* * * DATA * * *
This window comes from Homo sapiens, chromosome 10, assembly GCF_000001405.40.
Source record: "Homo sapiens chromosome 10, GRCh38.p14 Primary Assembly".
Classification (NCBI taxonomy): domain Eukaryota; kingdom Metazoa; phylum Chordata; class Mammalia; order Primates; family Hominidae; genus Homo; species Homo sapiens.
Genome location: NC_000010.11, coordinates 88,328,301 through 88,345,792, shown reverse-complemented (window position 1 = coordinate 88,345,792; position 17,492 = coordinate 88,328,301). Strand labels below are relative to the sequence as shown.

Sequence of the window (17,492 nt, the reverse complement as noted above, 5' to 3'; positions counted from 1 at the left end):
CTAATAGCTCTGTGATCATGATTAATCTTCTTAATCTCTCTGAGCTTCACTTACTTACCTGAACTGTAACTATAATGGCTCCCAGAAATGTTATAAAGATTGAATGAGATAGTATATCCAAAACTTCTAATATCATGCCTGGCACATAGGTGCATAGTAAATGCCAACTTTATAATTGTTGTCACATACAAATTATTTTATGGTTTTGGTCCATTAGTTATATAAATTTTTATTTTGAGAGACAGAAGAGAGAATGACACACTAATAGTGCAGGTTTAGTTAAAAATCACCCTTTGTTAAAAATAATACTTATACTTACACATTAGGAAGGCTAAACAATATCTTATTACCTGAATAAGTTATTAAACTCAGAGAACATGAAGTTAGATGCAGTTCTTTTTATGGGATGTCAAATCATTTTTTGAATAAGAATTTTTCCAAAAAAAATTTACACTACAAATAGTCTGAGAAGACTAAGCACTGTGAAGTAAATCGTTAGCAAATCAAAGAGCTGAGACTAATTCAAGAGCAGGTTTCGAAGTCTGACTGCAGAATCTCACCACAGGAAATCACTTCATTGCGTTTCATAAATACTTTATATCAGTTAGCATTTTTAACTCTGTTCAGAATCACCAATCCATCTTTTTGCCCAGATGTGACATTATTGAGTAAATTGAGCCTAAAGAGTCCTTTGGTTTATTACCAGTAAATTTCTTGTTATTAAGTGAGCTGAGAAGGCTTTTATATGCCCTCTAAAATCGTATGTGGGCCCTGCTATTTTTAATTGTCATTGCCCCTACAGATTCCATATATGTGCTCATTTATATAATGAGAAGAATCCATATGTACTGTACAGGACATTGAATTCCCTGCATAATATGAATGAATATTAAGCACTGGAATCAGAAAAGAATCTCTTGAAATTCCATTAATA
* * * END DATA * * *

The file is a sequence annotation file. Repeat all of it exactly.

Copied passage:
This window comes from Homo sapiens, chromosome 10, assembly GCF_000001405.40.
Source record: "Homo sapiens chromosome 10, GRCh38.p14 Primary Assembly".
Classification (NCBI taxonomy): domain Eukaryota; kingdom Metazoa; phylum Chordata; class Mammalia; order Primates; family Hominidae; genus Homo; species Homo sapiens.
Genome location: NC_000010.11, coordinates 88,328,301 through 88,345,792, shown reverse-complemented (window position 1 = coordinate 88,345,792; position 17,492 = coordinate 88,328,301). Strand labels below are relative to the sequence as shown.

Sequence of the window (17,492 nt, the reverse complement as noted above, 5' to 3'; positions counted from 1 at the left end):
CTAATAGCTCTGTGATCATGATTAATCTTCTTAATCTCTCTGAGCTTCACTTACTTACCTGAACTGTAACTATAATGGCTCCCAGAAATGTTATAAAGATTGAATGAGATAGTATATCCAAAACTTCTAATATCATGCCTGGCACATAGGTGCATAGTAAATGCCAACTTTATAATTGTTGTCACATACAAATTATTTTATGGTTTTGGTCCATTAGTTATATAAATTTTTATTTTGAGAGACAGAAGAGAGAATGACACACTAATAGTGCAGGTTTAGTTAAAAATCACCCTTTGTTAAAAATAATACTTATACTTACACATTAGGAAGGCTAAACAATATCTTATTACCTGAATAAGTTATTAAACTCAGAGAACATGAAGTTAGATGCAGTTCTTTTTATGGGATGTCAAATCATTTTTTGAATAAGAATTTTTCCAAAAAAAATTTACACTACAAATAGTCTGAGAAGACTAAGCACTGTGAAGTAAATCGTTAGCAAATCAAAGAGCTGAGACTAATTCAAGAGCAGGTTTCGAAGTCTGACTGCAGAATCTCACCACAGGAAATCACTTCATTGCGTTTCATAAATACTTTATATCAGTTAGCATTTTTAACTCTGTTCAGAATCACCAATCCATCTTTTTGCCCAGATGTGACATTATTGAGTAAATTGAGCCTAAAGAGTCCTTTGGTTTATTACCAGTAAATTTCTTGTTATTAAGTGAGCTGAGAAGGCTTTTATATGCCCTCTAAAATCGTATGTGGGCCCTGCTATTTTTAATTGTCATTGCCCCTACAGATTCCATATATGTGCTCATTTATATAATGAGAAGAATCCATATGTACTGTACAGGACATTGAATTCCCTGCATAATATGAATGAATATTAAGCACTGGAATCAGAAAAGAATCTCTTGAAATTCCATTAATA